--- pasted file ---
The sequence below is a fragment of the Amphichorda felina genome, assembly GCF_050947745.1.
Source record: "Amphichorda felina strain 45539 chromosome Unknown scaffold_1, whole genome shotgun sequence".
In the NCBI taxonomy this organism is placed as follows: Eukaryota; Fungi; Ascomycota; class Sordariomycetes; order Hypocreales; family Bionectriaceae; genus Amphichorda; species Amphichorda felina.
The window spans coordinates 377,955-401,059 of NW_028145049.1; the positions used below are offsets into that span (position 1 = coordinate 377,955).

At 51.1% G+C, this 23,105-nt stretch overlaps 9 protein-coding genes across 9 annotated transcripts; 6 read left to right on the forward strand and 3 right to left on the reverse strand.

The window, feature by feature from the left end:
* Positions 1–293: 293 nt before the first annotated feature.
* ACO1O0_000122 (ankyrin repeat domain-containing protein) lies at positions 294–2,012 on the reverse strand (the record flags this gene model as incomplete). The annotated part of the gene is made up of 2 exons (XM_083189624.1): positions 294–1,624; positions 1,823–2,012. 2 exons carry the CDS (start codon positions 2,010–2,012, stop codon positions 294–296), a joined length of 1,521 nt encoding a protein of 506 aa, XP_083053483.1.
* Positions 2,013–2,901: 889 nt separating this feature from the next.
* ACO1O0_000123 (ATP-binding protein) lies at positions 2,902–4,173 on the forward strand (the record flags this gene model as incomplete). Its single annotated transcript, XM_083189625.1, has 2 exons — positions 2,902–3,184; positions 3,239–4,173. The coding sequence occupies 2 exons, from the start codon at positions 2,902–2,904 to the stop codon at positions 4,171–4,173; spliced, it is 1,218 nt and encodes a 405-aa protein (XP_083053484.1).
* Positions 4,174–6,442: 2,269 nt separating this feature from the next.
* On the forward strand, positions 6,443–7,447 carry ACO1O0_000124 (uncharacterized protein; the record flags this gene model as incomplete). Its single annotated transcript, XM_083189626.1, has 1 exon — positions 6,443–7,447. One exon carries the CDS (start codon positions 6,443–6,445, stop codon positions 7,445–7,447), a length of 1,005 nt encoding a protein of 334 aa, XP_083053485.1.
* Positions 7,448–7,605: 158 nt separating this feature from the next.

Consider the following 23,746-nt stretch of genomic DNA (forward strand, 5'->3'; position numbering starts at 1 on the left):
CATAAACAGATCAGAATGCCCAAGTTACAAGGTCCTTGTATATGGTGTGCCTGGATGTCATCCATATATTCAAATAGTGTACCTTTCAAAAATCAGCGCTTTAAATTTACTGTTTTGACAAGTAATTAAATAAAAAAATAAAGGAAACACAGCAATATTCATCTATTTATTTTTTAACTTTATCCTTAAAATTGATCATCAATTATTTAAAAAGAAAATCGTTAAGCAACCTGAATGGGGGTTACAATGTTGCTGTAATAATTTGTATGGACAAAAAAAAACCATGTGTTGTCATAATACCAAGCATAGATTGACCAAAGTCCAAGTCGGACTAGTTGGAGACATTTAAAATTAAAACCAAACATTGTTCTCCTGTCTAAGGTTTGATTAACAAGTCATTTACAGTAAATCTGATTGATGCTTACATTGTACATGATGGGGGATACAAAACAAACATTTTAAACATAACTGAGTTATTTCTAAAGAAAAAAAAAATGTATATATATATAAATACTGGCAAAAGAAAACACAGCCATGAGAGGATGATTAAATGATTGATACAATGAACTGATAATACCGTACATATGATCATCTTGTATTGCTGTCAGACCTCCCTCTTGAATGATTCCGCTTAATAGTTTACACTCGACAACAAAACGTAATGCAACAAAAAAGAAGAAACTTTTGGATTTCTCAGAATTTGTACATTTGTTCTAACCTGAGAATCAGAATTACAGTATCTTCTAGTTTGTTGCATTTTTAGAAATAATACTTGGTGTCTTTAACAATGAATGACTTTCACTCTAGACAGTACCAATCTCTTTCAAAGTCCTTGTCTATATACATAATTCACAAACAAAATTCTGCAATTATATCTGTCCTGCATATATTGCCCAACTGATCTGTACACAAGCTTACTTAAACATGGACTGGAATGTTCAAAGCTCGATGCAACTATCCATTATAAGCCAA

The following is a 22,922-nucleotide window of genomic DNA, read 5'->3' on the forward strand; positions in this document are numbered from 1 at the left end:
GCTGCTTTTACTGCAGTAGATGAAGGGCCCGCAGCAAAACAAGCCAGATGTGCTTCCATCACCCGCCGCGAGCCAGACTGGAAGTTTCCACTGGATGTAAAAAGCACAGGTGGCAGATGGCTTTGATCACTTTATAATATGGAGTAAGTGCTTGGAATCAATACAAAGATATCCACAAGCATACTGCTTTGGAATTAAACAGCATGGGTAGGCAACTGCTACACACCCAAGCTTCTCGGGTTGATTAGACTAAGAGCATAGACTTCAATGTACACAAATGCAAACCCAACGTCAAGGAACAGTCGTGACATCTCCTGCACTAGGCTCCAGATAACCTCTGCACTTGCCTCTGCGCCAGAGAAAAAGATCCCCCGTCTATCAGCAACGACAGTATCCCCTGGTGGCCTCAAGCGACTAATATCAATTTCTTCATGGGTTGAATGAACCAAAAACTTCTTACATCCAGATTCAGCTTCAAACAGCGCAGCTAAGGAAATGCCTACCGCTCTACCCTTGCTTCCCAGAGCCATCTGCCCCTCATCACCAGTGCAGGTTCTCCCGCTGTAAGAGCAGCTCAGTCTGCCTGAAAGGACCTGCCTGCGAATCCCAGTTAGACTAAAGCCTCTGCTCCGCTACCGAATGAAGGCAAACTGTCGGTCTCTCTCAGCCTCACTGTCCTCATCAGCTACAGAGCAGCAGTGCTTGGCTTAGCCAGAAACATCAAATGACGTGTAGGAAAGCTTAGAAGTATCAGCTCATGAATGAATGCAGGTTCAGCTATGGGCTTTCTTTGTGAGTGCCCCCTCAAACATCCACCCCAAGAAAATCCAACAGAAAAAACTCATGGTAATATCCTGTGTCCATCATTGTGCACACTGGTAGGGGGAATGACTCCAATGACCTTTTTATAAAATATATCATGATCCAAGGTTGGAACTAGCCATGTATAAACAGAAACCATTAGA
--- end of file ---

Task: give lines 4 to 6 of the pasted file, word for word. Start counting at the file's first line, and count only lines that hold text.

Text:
The window spans coordinates 377,955-401,059 of NW_028145049.1; the positions used below are offsets into that span (position 1 = coordinate 377,955).

At 51.1% G+C, this 23,105-nt stretch overlaps 9 protein-coding genes across 9 annotated transcripts; 6 read left to right on the forward strand and 3 right to left on the reverse strand.

The window, feature by feature from the left end: